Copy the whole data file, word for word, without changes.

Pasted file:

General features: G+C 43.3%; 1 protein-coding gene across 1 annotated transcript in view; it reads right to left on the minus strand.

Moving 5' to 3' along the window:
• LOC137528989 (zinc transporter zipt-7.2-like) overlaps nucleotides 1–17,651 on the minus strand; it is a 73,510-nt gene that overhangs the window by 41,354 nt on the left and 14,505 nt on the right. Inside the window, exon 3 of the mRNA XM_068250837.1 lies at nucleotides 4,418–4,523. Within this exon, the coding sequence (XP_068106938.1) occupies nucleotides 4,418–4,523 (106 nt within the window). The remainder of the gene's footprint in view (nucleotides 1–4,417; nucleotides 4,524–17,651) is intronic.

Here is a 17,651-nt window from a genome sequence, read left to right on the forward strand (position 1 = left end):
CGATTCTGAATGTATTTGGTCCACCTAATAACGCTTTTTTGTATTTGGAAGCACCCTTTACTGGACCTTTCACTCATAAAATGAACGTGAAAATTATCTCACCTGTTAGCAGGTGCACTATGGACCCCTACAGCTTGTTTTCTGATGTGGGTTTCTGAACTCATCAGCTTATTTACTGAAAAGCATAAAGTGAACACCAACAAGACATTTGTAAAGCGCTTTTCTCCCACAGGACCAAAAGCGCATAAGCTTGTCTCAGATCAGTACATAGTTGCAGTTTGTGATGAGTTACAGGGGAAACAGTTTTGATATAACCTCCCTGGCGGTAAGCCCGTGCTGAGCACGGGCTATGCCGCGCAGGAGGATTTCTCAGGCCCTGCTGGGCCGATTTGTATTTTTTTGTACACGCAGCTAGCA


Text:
General features: G+C 43.3%; 1 protein-coding gene across 1 annotated transcript in view; it reads right to left on the minus strand.

Moving 5' to 3' along the window:
• LOC137528989 (zinc transporter zipt-7.2-like) overlaps nucleotides 1–17,651 on the minus strand; it is a 73,510-nt gene that overhangs the window by 41,354 nt on the left and 14,505 nt on the right. Inside the window, exon 3 of the mRNA XM_068250837.1 lies at nucleotides 4,418–4,523. Within this exon, the coding sequence (XP_068106938.1) occupies nucleotides 4,418–4,523 (106 nt within the window). The remainder of the gene's footprint in view (nucleotides 1–4,417; nucleotides 4,524–17,651) is intronic.

Here is a 17,651-nt window from a genome sequence, read left to right on the forward strand (position 1 = left end):
CGATTCTGAATGTATTTGGTCCACCTAATAACGCTTTTTTGTATTTGGAAGCACCCTTTACTGGACCTTTCACTCATAAAATGAACGTGAAAATTATCTCACCTGTTAGCAGGTGCACTATGGACCCCTACAGCTTGTTTTCTGATGTGGGTTTCTGAACTCATCAGCTTATTTACTGAAAAGCATAAAGTGAACACCAACAAGACATTTGTAAAGCGCTTTTCTCCCACAGGACCAAAAGCGCATAAGCTTGTCTCAGATCAGTACATAGTTGCAGTTTGTGATGAGTTACAGGGGAAACAGTTTTGATATAACCTCCCTGGCGGTAAGCCCGTGCTGAGCACGGGCTATGCCGCGCAGGAGGATTTCTCAGGCCCTGCTGGGCCGATTTGTATTTTTTTGTACACGCAGCTAGCA